In the Interest of B.W., a child. In the Interest of B.W., a child.
In 2006, the juvenile court found two-year-old B.W. to be deprived, placed him in the long-term custody of his maternal grandmother, and allowed his parents visitation with him. More than six years later, on December 18, 2012, the grandmother petitioned to terminate the parental rights of B. W.'s parents, alleging among other things that the boy “would be harmed by having a continuing relationship with his parents even on a visitation basis.” The juvenile court granted the petition, from which the parents have filed separate appeals, the mother in Case No. A13A2233 and the father in Case No. A13A2234.
OCGA § 15–11–94 sets forth the procedure for termination of parental rights, which involves two steps. First, the juvenile court must find
parental misconduct or inability, which requires clear and convincing evidence that: (1) the child is deprived; (2) the lack of proper parental care or control is the cause of the deprivation; (3) the cause of the deprivation is likely to continue; and (4) continued deprivation is likely to cause serious physical, mental, emotional, or moral harm to the child. If these four factors exist, then the court must determine whether termination of parental rights is in the best interest of the child, considering the child's physical, mental, emotional, and moral condition and needs, including the need for a secure, stable home.
In the Interest of J.R. N., 291 Ga.App. 521, 525(2), 662 S.E.2d 300 (2008) (citation omitted). On appeal, we view the evidence in the light most favorable to the juvenile court's ruling to determine whether a rational trier of fact could have found by clear and convincing evidence that the parents' rights should have been terminated. In the Interest of T.J. J., 258 Ga.App. 312, 314, 574 S.E.2d 387 (2002). Because there was clear and convincing evidence supporting the juvenile court's termination of parental rights, we affirm in both cases.
1. Facts and procedural background.
On March 27, 2006, in response to a petition brought by the Department of Family and Children Services (DFCS), the juvenile court entered an order finding B.W. to be deprived, citing among other things the parents' drug use. In that order, the juvenile court placed B.W. in the long-term legal custody of his grandmother until his eighteenth birthday pursuant to OCGA § 15–11–58 and allowed the parents supervised visitation with him. See OCGA § 15–11–58(i)(1)(A) (allowing juvenile court to place child in long-term custody of willing and qualified relative where reunification efforts with parents would be detrimental to child but termination of parental rights is not in child's best interest). The juvenile court also informed the parents in the order that she would not consider returning custody to them until they completed, at their own expense, all of the goals in a DFCS case plan then in existence, many of which addressed the parents' drug use. See also Ertter v. Dunbar, 292 Ga. 103, 105, 734 S.E.2d 403 (2012) (clarifying that custody awarded under OCGA § 15–11–58 is not “permanent” custody but “long-term” custody). The entry of this order apparently ended DFCS's involvement in the case.1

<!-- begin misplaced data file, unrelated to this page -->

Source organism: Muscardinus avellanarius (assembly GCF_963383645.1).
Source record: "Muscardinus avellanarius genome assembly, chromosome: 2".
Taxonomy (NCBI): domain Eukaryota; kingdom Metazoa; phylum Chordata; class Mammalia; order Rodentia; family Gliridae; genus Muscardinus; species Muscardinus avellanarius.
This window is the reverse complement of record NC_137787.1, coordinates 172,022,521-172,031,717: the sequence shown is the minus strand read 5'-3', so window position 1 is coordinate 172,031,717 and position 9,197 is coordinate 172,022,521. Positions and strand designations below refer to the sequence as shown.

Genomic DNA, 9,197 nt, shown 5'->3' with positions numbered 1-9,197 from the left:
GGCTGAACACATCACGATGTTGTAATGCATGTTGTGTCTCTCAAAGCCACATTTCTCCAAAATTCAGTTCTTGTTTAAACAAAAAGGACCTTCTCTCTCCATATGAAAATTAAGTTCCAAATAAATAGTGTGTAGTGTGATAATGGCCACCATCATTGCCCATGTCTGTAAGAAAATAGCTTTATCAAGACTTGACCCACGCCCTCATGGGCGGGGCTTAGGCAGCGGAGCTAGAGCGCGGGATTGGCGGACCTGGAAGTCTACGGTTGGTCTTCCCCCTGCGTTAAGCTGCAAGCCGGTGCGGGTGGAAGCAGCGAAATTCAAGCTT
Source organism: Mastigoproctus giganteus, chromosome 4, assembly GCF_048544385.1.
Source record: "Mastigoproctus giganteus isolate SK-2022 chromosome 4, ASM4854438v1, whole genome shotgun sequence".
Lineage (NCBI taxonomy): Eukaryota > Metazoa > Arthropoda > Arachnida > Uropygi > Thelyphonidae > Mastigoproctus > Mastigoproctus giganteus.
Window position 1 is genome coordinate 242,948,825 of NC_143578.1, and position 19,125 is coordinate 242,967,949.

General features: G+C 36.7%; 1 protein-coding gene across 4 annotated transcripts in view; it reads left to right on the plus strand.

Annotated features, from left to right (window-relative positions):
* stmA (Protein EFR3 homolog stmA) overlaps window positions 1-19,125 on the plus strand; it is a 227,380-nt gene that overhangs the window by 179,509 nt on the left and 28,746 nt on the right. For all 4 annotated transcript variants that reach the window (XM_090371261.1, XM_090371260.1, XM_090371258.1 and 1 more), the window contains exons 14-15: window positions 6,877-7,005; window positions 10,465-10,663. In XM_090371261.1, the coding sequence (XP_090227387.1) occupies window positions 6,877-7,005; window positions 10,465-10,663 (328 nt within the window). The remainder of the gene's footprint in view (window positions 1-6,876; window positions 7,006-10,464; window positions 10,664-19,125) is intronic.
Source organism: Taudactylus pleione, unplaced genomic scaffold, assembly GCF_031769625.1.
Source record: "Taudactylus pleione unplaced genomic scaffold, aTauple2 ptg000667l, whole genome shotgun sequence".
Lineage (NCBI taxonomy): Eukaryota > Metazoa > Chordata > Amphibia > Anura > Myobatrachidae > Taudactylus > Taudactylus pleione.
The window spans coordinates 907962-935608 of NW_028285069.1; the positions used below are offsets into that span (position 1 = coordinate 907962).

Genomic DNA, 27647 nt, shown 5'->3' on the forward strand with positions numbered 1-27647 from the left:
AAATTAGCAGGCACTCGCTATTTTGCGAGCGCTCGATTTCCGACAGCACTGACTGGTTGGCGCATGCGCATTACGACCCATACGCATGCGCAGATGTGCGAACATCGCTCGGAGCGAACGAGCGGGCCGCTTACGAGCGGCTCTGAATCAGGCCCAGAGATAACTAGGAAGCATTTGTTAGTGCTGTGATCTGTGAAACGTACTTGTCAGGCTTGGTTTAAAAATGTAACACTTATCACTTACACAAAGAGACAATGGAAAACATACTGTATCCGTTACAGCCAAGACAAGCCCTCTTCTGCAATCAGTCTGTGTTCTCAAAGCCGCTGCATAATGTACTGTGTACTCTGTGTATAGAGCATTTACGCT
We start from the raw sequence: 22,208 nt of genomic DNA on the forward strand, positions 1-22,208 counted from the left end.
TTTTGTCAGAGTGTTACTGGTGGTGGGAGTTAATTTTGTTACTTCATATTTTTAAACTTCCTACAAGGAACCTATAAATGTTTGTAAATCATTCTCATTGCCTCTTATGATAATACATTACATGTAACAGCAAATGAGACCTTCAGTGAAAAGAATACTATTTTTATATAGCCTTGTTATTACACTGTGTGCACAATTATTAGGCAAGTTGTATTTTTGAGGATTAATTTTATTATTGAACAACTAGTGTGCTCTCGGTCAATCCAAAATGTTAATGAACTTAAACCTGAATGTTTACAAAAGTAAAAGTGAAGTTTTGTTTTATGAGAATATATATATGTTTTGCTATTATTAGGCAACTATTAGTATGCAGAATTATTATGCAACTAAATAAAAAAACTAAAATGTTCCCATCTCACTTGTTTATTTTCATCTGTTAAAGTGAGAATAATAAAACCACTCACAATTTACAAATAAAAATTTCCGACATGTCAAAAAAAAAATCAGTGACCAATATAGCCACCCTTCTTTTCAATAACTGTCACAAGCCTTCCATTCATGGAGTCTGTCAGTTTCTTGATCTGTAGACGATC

Court records indicate that the parents consented to the March 27, 2006 long-term custody order and, in any event, they did not appeal from that order. It also appears from the record that the arrangement established in that order functioned until 2011. From that point onward, the parties engaged in a heated and protracted dispute over B.W. Between April 2011 and December 2012, the parents unsuccessfully attempted to vacate the long-term custody order; the grandmother twice sought to suspend the parents' visitation with B.W. (the first instance resulting in a temporary suspension of visitation and the second instance resulting in a suspension of visitation that was in effect during the termination proceedings); and the juvenile court appointed a guardian ad litem who concluded that the dispute was having a detrimental effect on B.W. and that the parties might retaliate against B.W. in connection with their dispute.
On December 18, 2012, the grandmother filed her petition for termination of parental rights. She alleged that B.W. was currently deprived due to, among other things, the parents' continued drug use, their unstable financial and housing resources, a recent instance of domestic violence between them, their refusal to admit that B.W. previously had been sexually abused by another child in their household, their failure to provide consistent financial support for B. W., and their failure to complete all of the goals set forth in the earlier DFCS case plan to which the juvenile court referred in the 2006 long-term custody order. She further alleged that visitation with the parents was and would continue to be harmful to B.W. and that a termination of parental rights was in his best interest.
At the March 4, 2013 termination hearing, the evidence showed that the parents were using illegal drugs in the months leading up to the hearing. The father admitted to using marijuana in January 2013. He failed a drug test because he did not produce a usable sample for the test, but he admitted that he was “dirty” at the time. The mother admitted to using methamphetamine and marijuana, and she tested positive for these substances in January 2013. On at least one occasion in the fall of 2012, the parents had attempted to flush illegal drugs from their systems before submitting to a drug test. And within the previous year, the parents had smoked a substance in a glass pipe in front of B.W. Neither parent had undergone treatment for their drug use, and the mother denied having a drug problem. Nevertheless, both testified that they intended to begin treatment immediately.